because writing is clarifying

because writing is clarifying

Subbu Allamaraju’s Journal

Automate Everything — But Don’t Ignore Drift

Treat infra as code. This is one of the key maxims told in the devops circles. This principle advocates to treat infrastructure as code, to automate everything and to apply the same engineering processes and principles as you would apply to software development. While it is extremely important to practice this principle, drift is bound to catch you by surprise when operating at scale. That’s what I learned while building and operating the cloud at work.

Here is the most ideal outcome of automating everything. Every node in the system is automated, has the right configuration, gets updated in synchrony with others, and everything is as it supposed to be, right from day one. But this a naive view.

Treating infrastructure as code, and automating everything does not mean that everything agrees with that desire and behaves as told in practice. Though it is less difficult to control drift at small scale, when you’re operating thousands of nodes of different types in multiple locations, the chances for configuration drift are high, and it requires conscious effort to be aware of, to manage, and to mitigate drift.

To give an example, the system I deal with is a private cloud deployed across several geographically distributed availability zones. Overall, there are over 30 types of nodes that are managed through automation. While some of these nodes are stateless running in clusters behind VIPs, a few are stateful nodes with active/active or active/passive configurations. A large subset of nodes are hypervisors with some variations in their configuration to support different types of workloads. As the hypervisors are long-lived, they go through more number of changes during their lifetime than other types of nodes. A few nodes are software appliances.

All these nodes go through different rates of change made by different teams. Moreover, not all nodes manage their configuration state the same way. Though most load configuration from configuration files, some types of nodes are initialized through databases, and some through API calls.

Why bother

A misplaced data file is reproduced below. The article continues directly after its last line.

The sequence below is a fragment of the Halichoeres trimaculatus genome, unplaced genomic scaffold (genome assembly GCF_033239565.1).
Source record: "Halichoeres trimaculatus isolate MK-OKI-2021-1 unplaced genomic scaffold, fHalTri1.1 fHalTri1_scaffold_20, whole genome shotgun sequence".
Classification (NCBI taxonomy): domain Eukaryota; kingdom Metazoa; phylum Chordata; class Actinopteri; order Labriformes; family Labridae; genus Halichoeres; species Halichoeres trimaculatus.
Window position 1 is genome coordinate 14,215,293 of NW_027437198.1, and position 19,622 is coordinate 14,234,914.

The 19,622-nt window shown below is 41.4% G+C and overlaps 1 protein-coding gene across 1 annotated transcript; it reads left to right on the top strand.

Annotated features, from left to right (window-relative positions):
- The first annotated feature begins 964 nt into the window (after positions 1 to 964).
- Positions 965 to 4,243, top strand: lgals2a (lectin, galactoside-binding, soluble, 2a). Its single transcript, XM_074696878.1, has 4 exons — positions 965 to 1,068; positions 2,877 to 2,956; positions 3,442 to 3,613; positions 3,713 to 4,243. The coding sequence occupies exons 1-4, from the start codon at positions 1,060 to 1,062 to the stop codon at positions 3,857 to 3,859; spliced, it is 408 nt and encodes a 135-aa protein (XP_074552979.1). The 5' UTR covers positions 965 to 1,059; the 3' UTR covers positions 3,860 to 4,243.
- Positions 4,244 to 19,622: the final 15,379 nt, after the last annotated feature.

Your experience may vary, but in the systems that I deal with, drift is a bigger deal than originally imagined. Here are some of the consequences of drift.

  • Bad user experience: For instance, a few badly configured nodes out of hundreds or thousands may only impact a few customer interactions. Such silent bugs are hard to detect as they may not show up in overall system metrics and KPIs.
  • Incidents waiting to happen: Incompletely or inconsistently applied changes can mask problems and eventually lead to incidents. The specifics vary from system to system, but I’ve my stories to tell.
  • Impact on time to recovery: Even worse, drift can impact time to detect failures and time to recovery from those. Most unplanned drift discovery also happens during incidents.

Where does drift come from

There are four key contributors to drift.

Automation gaps and bugs

This is the most natural source of drift. Every automation gap is a potential source of drift. Like regular software development, automation too goes through an iterative development process, and gaps are natural consequence of that iterative process.

More over, the act of mutating a node’s configuration in place may leave cruft behind eventually leading to drift. Immutability can help mitigate such drift in some cases, but immutability is not an answer for everything. It is also expensive to implement in certain cases.

Human error and (bad) habits

This is largely an issue of culture and past habits. The causes in this category include debugging on live systems, and people making ad hoc changes that bypass configuration management and change control. Such drift is likely to remain uncaught until it leads to a noticeable issue or an incident.


During incident management, the focus is on time to recovery and not automation and change control. The act of recovery is likely to introduce drift.


When operating at scale, not every node and not every service is likely to be updated at the same time. You may also need to stagger certain changes over weeks or months to leave room to observe, tweak or even rollback.

How to manage drift

First, don’t deny drift. Acknowledge that drift is a possibility and that automation may be incomplete or buggy.

Second, build tools to regularly audit for drift. Automation is expected to reduce drift, but like most things, automation too may be work in progress and shall have bugs. Use audits to discover the state of drift. Awareness is a prerequisite for mitigation.

Third, extend the “measure everything” maxim to include drift. At any given point in time, be able to know what nodes/systems are in drift, and assign severity based on their potential impact. Wire up these metrics to your alerting systems so that the team gets alerted when drift is discovered.

Fourth, make drift mitigation a planned activity, sprint after sprint. Use drift metrics to track the mitigation progress.

Finally, reward right habits.

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